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Call the Midwife!

10 Oct Posted by in Jewelle Gomez | 1 comment
Call the Midwife!

Late in her life Jennifer Lee Worth wrote three books about her life as a midwife/nurse in the 1950s in London’s poverty ravaged East End.  The books, “Call the Midwife,” “Shadows of the Workhouse” and “Farewell to The East End” are a kind of 20th century mirror of the conditions written about by Charles Dickens.  In Worth’s version, however, we get the persistent battle that women fought against the social apathy surrounding the poor.

Now PBS (which candidate Romney is eager to defund!) is airing the BBC-produced short series, ‘Call the Midwife,’ based on her work and it brings to life the triumphs and the horrors of post-war life and death in London’s poorest neighborhood.  Although used as a source of comedy in shows like East Enders, the survival of that area’s inhabitants is not all laughs.

At first I wasn’t especially interested in watching a show about a group of midwives who spend their days and nights delivering babies.  I am deliberately childfree and not the type who goes googaw when friends pull out endless snapshots of their newborns and first soccer games.  And to add to it the midwives work out of a convent…with nuns!   Unlike most lesbians I was never fixated on nuns…most of the nuns I had as a child were mean and racist.  They never would have joined in to fight the papal bullying like some nuns are doing today.

But I tuned in because, to be honest, Vanessa Redgrave is the narrator and I dream about her voice whispering in my ear…but that’s another blog!

What I’ve come to love after two episodes is no surprise: the way women take care of each other is a source of joy and a reminder that the power we have is quadrupled when we hold hands.  The prime example is the older nun who is either a mystic or just slightly mad; but the younger nuns know she is as important part of their circle as any of them.

The series starts with a new midwife who had no idea the poverty she would face when she left her middle class comforts to take on one of the few careers open to women at that time.  She’s appalled when she is delivering a woman’s 25th child who appears to not have survived the premature birth. My contemporary self felt relieved: not yet another mouth for the parents to feed.  But the mother has an extreme case of seeing the world as plentiful.  Her efforts to keep her child alive are meticulous and heroic.  She teaches the midwife more about giving life than any classes could.

Underlying the premise, of course, is the understanding that women had no choices in this matter.  If they had sex, they had children.  And poverty soon followed because work was hard to find, low paid and there were no safety nets.  The National Health system was just beginning to emerge—one woman who has lost four children because she can’t afford a cesarean section delivery finally successfully delivers her fifth.

The stories seem remote, unbelievable even; somewhat like watching “Mad Men” and seeing the episode where a husband call his wife’s psychiatrist to learn what she’s revealed—and the psychiatrist tells all!  Yet, the stories are still happening in some underdeveloped parts of the world…in some parts of this country.  Any place that religion holds sway over how women’s bodies are used for society rather than for themselves sees women living in poverty.  In the US we’re still fighting the battle for not just the right to abortion but to simple birth control.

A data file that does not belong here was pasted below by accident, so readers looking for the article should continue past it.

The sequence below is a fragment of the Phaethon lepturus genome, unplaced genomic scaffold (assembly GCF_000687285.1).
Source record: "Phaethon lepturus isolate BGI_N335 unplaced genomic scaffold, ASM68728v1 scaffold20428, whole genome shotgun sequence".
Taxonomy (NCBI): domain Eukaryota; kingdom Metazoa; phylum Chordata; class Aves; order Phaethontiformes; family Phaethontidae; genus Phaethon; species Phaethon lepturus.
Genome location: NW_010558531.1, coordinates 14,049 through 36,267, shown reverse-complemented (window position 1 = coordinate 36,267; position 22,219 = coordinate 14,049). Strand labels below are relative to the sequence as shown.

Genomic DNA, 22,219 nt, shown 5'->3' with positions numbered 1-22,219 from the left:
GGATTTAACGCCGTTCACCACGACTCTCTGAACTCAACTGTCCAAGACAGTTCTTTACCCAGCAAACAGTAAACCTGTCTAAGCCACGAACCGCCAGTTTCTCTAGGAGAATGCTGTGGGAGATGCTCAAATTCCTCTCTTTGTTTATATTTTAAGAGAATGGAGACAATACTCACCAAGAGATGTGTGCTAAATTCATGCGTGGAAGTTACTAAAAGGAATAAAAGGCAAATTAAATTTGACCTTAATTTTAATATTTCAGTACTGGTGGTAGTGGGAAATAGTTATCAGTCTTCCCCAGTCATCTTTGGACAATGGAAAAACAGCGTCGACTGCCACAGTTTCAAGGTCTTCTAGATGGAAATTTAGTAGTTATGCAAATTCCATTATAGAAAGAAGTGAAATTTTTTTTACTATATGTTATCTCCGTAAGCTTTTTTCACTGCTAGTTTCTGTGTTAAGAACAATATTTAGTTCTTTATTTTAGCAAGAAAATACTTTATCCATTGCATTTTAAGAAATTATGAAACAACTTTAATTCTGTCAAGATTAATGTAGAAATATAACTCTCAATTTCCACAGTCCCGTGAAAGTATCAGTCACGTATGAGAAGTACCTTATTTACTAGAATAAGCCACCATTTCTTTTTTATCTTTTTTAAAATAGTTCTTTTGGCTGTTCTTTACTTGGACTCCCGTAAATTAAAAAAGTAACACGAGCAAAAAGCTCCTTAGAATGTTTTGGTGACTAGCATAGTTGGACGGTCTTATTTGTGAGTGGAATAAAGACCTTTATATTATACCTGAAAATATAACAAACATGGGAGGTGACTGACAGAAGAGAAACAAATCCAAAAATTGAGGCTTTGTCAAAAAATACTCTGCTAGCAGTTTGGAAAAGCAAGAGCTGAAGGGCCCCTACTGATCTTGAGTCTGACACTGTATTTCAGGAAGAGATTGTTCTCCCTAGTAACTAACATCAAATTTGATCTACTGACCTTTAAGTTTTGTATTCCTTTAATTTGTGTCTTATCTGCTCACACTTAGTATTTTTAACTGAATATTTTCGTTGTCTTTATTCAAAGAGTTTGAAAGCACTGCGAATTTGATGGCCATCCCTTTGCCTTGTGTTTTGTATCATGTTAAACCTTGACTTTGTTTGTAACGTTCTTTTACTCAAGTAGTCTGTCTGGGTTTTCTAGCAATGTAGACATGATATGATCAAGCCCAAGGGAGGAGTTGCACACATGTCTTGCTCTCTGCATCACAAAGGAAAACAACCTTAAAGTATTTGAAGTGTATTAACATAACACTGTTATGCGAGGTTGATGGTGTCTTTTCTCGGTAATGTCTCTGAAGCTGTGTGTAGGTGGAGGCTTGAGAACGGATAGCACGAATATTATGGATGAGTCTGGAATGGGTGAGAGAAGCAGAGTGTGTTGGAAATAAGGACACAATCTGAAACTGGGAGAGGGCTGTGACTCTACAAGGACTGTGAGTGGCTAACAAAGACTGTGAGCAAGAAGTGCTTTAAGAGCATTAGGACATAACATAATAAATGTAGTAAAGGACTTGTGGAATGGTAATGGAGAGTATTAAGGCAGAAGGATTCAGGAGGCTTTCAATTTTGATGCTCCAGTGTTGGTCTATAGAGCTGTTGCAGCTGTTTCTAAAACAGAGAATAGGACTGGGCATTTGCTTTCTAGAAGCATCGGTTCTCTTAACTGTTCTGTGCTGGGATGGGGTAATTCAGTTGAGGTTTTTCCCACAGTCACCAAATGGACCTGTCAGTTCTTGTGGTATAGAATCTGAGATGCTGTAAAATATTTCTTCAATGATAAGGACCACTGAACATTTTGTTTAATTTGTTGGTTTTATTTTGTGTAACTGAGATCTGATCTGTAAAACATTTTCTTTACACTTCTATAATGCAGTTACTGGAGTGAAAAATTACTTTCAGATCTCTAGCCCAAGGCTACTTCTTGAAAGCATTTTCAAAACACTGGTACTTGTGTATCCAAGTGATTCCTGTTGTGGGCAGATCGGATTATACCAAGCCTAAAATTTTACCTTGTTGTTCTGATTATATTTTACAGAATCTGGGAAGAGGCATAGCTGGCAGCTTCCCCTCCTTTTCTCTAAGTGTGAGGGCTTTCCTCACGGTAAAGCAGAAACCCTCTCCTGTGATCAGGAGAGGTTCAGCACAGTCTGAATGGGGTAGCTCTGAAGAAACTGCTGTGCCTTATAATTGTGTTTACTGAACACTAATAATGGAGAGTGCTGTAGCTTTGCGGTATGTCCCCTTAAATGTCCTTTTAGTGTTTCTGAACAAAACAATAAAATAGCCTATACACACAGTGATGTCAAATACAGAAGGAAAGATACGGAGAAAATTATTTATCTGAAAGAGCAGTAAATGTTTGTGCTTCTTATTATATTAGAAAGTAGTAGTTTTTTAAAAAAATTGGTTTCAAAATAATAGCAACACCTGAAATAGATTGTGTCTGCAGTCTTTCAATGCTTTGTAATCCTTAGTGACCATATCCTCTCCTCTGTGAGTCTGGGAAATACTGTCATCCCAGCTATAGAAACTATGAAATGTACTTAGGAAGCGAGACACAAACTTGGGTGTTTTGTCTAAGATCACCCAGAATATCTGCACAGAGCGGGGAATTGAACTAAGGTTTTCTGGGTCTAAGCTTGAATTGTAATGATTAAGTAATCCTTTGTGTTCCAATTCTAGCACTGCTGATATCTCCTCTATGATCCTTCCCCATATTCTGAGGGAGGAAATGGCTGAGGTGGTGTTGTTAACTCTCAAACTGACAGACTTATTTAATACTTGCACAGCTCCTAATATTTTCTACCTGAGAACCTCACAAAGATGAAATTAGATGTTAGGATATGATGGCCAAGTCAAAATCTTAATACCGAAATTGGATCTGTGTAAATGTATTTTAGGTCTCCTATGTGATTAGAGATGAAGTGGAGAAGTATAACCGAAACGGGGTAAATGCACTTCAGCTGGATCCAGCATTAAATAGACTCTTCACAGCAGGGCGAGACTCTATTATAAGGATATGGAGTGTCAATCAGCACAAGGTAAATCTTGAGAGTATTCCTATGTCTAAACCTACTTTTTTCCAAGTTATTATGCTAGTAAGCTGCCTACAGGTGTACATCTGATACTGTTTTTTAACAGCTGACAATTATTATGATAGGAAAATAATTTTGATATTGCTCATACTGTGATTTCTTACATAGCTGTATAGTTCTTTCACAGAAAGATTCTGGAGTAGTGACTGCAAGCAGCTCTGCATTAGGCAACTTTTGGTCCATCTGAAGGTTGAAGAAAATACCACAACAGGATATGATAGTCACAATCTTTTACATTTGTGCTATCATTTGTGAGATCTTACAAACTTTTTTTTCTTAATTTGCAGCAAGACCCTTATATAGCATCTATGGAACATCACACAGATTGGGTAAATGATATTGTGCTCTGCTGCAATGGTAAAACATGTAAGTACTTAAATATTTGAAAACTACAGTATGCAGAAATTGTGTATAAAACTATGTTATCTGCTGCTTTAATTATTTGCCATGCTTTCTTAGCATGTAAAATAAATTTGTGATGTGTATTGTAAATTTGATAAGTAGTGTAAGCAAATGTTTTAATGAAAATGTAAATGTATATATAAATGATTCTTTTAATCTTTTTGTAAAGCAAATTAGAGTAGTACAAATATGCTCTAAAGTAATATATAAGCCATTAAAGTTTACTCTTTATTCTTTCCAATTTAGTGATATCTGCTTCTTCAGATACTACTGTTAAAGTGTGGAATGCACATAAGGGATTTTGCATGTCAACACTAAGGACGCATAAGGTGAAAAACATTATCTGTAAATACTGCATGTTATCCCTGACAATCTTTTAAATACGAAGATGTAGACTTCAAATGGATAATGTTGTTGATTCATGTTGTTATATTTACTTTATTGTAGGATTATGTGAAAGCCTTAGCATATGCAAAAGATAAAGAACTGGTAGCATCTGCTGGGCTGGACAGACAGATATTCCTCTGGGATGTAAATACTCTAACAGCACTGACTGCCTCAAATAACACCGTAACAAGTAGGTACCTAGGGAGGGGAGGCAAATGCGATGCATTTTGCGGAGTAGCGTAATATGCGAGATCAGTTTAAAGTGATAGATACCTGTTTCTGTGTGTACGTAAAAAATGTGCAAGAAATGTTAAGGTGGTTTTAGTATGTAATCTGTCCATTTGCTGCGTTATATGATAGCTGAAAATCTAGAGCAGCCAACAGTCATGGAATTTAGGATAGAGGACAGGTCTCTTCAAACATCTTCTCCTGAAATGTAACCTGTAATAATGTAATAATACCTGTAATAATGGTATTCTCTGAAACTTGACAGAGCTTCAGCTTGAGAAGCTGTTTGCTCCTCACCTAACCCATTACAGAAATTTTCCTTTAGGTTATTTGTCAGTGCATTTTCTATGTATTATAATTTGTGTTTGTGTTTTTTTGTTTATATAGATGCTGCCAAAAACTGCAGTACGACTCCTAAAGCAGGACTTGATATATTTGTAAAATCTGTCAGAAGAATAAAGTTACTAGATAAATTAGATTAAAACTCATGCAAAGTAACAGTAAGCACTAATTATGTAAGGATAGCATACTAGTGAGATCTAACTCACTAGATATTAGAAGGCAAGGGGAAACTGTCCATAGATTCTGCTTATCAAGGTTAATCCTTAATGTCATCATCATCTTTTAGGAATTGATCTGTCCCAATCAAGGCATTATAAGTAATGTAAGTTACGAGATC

The religious right would take away any access to that control and put it into the hands of male experts…like the House Republicans who refused to hear testimony from any women about the issue. And when one woman, Sandra Fluke, Georgetown law student, spoke before House Democrats this year about birth control she was called a ‘slut’ and ‘prostitute’ on national radio by one of the darlings of the Republican party, Rush Limbaugh.  He was sounding an awful lot like the upper class, Victorians who thought the poor created their own problems.

When the midwives teach the new, chubby recruit how to ride a bicycle, their only form of transport; when the middle class newbie sits down to tea with the syphilitic mother who’s just lost her child; when they rush out at night to an emergency call…they exemplify the heroic spirit of Jennifer Lee Worth and the thousands of other women who would not let their sisters suffer or die alone.

The joy of the show comes not so much from the babies delivered…yes, those are emotional moments…but from the way each of the midwives comes to know herself and the women she works with and the women they all serve.  It’s through that knowing they give each other new ways of being in the world.  Like the birth of a baby, there are really no words for the wonder of it; but it sounds like feminism to me!

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One comment

  • gold price says:

    Part of Call the Midwife’s charm is the way it touches on modern-day issues, from class warfare to the birth control battle (“As soon as one [baby] vacates its pram, another one takes its place,” muses Sister Evangelina. “And thus it was and ever shall be until such time as they invent a magic potion to put a stop to it.”). The first episode’s main birth story follows Conchita, an immigrant pregnant with her 25th child, whose husband says she hasn’t had a period for years because she keeps getting pregnant. Seeing this, even fictionalized, you have to wonder how much access to contraception changed these women’s lives (the first oral contraceptives wouldn’t be approved for use in Great Britain until 1961 ). The show also sneaks in praise of National Health Service (although not quite as blatantly as during the Olympics opening ceremony ).